Invasive Species: Euonymus alatus, Winged Burning Bush
Winged burning bush is an invasive deciduous shrub, up to 20 ft (6.1 m) in height, which invades forests throughout the Eastern United States. Occasionally, four corky ridges appear along the length of young stems. The opposite, dark green leaves are less than 2 in. (5 cm) long, smooth, and rounded and taper at the tips. The leaves turn a bright crimson to purplish color in the fall. The inconspicuous flowers are greenish yellow and have four petals. Flowers develop in the spring and lie flat against the leaves. Fruit are reddish capsules that split to reveal orange, fleshy seeds. Winged burning bush can invade a variety of disturbed habitats, including forest edges, old fields, and roadsides. Birds readily disperse the seeds, allowing for many long dispersal events. Once established, the plant can form dense thickets that displace native vegetation. Winged burning bush is native to northeastern Asia and was introduced in North America in the 1860s for ornamental purposes. Currently, it is sold and planted as an ornamental plant or roadside hedge.
Taxonomy: Scientific and Common Names for This Species
Celastrales > Celastraceae > Euonymus alatus (Thunb.) Sieb.
Synonym(s): burning bush, winged euonymus, winged spindle tree
Euonymus alatus – USDA PLANTS Profile
winged burning bush – The reported distribution of this invasive species across the United States (Source: Invasive Plant Atlas of the United States)
Reporting This Invasive Species
How to report an invasive species sighting to EDDMapS – Early Detection & Distribution Mapping System
EDDMapS – Report an invasive species to EDDMapS.
County Extension Offices – Find your county Extension office on this map provided by USDA.
How to Identify
This invasive species can be identified by looking for the characteristics described in the paragraphs that follow.
Winged burning bush is a deciduous shrub that grows up to 20 ft (6.1 m) in height. Occasionally, four corky ridges appear along the length of young stems.
|Paul Wray, Iowa State University, bugwood.org||Barry Rice, sarracenia.com, bugwood.org|
The opposite, dark green leaves are less than 2 in. (5 cm) long, smooth, and rounded and taper at the tips. The leaves turn a bright crimson to purplish color in the fall.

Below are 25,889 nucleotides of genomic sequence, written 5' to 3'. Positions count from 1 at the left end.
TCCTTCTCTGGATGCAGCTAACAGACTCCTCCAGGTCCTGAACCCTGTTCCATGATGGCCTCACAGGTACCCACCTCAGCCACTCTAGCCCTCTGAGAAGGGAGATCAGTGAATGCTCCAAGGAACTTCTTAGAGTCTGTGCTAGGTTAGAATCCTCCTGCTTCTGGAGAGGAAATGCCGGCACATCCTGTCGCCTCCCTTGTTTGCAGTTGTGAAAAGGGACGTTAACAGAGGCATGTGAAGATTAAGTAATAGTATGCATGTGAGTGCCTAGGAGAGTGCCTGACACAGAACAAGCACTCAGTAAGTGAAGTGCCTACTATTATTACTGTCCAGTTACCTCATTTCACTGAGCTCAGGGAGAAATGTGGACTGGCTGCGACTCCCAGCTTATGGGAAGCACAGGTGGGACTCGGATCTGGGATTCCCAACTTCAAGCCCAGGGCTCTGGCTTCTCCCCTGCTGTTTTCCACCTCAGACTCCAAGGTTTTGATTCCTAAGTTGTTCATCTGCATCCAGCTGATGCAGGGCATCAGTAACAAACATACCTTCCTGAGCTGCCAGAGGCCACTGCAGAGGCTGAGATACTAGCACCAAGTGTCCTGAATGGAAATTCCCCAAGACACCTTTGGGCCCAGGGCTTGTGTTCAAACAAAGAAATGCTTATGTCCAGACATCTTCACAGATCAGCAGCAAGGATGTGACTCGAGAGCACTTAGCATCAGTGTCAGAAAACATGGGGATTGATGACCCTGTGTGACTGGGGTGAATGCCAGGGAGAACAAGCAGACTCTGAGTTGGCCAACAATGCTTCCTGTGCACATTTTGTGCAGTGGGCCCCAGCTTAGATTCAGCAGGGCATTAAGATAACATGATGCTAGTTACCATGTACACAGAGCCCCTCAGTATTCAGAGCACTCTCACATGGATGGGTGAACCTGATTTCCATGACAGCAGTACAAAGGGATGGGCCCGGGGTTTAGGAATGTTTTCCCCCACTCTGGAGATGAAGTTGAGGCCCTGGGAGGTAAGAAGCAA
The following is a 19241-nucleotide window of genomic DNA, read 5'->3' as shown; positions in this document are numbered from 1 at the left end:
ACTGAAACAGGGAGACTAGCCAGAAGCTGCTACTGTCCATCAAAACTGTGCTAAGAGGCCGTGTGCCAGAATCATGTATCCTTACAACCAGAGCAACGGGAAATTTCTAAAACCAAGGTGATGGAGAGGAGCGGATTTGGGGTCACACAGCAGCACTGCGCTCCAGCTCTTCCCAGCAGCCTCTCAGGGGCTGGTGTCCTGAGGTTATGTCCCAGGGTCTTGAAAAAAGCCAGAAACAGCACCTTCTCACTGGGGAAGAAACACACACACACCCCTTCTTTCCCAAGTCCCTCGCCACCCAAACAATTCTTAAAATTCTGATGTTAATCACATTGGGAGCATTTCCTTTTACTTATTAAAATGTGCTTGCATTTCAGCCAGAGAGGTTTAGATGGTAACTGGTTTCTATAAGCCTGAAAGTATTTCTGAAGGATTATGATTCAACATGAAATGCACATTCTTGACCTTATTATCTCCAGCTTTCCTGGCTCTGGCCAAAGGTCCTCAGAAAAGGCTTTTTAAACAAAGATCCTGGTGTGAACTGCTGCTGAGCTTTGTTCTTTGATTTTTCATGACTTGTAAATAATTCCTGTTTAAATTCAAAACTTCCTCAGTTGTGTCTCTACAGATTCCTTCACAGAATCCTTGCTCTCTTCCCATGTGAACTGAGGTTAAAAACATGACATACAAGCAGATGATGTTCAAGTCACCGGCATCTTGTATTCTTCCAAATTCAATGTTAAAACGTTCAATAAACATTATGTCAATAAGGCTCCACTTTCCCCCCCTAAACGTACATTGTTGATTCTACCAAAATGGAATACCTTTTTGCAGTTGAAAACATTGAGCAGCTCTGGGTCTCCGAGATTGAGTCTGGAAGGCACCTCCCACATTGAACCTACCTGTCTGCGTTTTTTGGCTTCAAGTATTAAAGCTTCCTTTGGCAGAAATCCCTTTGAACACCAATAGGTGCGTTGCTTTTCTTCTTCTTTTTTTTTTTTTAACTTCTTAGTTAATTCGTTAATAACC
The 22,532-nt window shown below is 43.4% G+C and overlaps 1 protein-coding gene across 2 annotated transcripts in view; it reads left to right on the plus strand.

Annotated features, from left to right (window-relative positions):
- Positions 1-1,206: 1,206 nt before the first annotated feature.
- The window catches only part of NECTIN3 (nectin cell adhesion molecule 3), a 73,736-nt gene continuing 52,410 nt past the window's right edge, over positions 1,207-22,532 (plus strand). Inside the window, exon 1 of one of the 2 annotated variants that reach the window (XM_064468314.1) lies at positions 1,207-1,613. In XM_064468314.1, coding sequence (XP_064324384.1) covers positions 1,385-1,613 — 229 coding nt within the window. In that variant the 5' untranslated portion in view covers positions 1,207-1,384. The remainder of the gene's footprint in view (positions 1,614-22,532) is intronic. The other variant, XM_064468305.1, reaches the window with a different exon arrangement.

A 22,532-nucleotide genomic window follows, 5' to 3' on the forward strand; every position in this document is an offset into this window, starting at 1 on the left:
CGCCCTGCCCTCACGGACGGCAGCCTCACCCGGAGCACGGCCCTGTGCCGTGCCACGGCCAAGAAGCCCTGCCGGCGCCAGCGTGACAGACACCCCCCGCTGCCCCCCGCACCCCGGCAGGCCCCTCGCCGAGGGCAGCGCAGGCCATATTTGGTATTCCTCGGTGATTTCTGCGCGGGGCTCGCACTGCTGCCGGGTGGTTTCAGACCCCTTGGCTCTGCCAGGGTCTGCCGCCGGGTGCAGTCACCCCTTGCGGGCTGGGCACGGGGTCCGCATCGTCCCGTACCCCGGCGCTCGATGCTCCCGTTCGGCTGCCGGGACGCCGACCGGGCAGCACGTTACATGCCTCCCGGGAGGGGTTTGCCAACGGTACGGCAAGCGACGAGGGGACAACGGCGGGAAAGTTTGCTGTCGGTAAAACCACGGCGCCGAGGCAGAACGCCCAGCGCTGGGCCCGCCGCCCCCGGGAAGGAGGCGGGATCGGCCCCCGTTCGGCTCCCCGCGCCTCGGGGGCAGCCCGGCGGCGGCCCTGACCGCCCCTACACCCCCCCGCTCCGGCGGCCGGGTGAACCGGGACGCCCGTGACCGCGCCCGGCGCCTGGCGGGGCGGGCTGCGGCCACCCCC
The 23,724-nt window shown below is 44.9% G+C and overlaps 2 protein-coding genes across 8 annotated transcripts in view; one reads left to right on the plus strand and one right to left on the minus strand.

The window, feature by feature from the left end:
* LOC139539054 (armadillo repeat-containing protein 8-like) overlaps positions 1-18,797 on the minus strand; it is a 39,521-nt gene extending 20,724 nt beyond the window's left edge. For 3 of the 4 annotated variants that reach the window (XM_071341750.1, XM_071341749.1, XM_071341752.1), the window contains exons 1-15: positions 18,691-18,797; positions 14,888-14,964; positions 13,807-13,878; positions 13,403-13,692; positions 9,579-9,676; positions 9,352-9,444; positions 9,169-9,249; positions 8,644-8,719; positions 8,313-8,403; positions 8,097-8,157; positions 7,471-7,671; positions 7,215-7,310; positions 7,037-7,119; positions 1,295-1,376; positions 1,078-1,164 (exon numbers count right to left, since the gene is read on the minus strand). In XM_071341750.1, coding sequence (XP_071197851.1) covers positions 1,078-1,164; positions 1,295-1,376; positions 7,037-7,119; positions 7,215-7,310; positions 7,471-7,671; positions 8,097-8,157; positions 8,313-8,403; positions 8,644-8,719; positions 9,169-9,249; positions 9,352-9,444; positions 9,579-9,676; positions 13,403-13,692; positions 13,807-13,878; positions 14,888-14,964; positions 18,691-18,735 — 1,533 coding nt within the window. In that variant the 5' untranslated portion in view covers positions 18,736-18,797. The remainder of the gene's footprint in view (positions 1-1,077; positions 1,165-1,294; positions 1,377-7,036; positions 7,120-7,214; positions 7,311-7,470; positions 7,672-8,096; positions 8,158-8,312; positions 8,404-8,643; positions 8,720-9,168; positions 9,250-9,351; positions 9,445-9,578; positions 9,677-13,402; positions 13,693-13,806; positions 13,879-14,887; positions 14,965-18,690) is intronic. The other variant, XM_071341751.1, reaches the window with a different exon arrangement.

|James H. Miller, USDA Forest Service, bugwood.org||James H. Miller, USDA Forest Service, bugwood.org|
The inconspicuous flowers are greenish yellow and have four petals. Flowers develop in the spring and lie flat against the leaves.
|Leslie J. Mehrhoff, University of Connecticut, bugwood.org||bugwood.org|
Fruit are reddish capsules that split to reveal orange, fleshy seeds.
|Leslie J. Mehrhoff, University of Connecticut, bugwood.org||Leslie J. Mehrhoff, University of Connecticut, bugwood.org|
Native Euonymus Species That Resemble Winged Burning Bush
Euonymus americana, strawberry bush – Images at invasive.org
|Karan A. Rawlins, University of Georgia, bugwood.org||Karan A. Rawlins, University of Georgia, bugwood.org|
Euonymus obovatus, running strawberry bush – Images at invasive.org
|Joseph O’Brien, USDA Forest Service, bugwood.org||bugwood.org|
Additional Images for Winged Burning Bush
winged burning bush – Images at invasive.org
Learning Resources for Winged Burning Bush
Euonymus alatus Identification Card – U.S. Fish and Wildlife Service
Euonymus alatus Fact Sheet – U.S. Fish and Wildlife Service
Additional Information, Biology, Control and Management Resources
Control and management recommendations vary according to individual circumstances. Location, habitat, weather, and a variety of other conditions are factors that help determine the best treatment choice. To find the safest and most effective treatment for your situation, consult your state’s land-grant institution. If you will use chemicals as part of the control process, always refer to the product label.
United States Land-Grant University System – Find your Land-Grant University’s College of Agriculture, University Cooperative Extension Service, or other related partner on this map provided by USDA.
Fact Sheet – Pennsylvania Department of Conservation and Natural Resources
Nonnative Invasive Plants of Southern Forests – USDA Forest Service
Plant Invaders of Mid-Atlantic Natural Areas – National Park Service and U.S. Fish and Wildlife Service
Invasive Plant Information Sheet – Connecticut Invasive Plant Working Group
Euonymus alatus – Global Invasive Species Database
Element Stewardship Abstract – The Nature Conservancy
Invasive Plant Atlas of New England – University of Connecticut
Weed of the Week – USDA Forest Service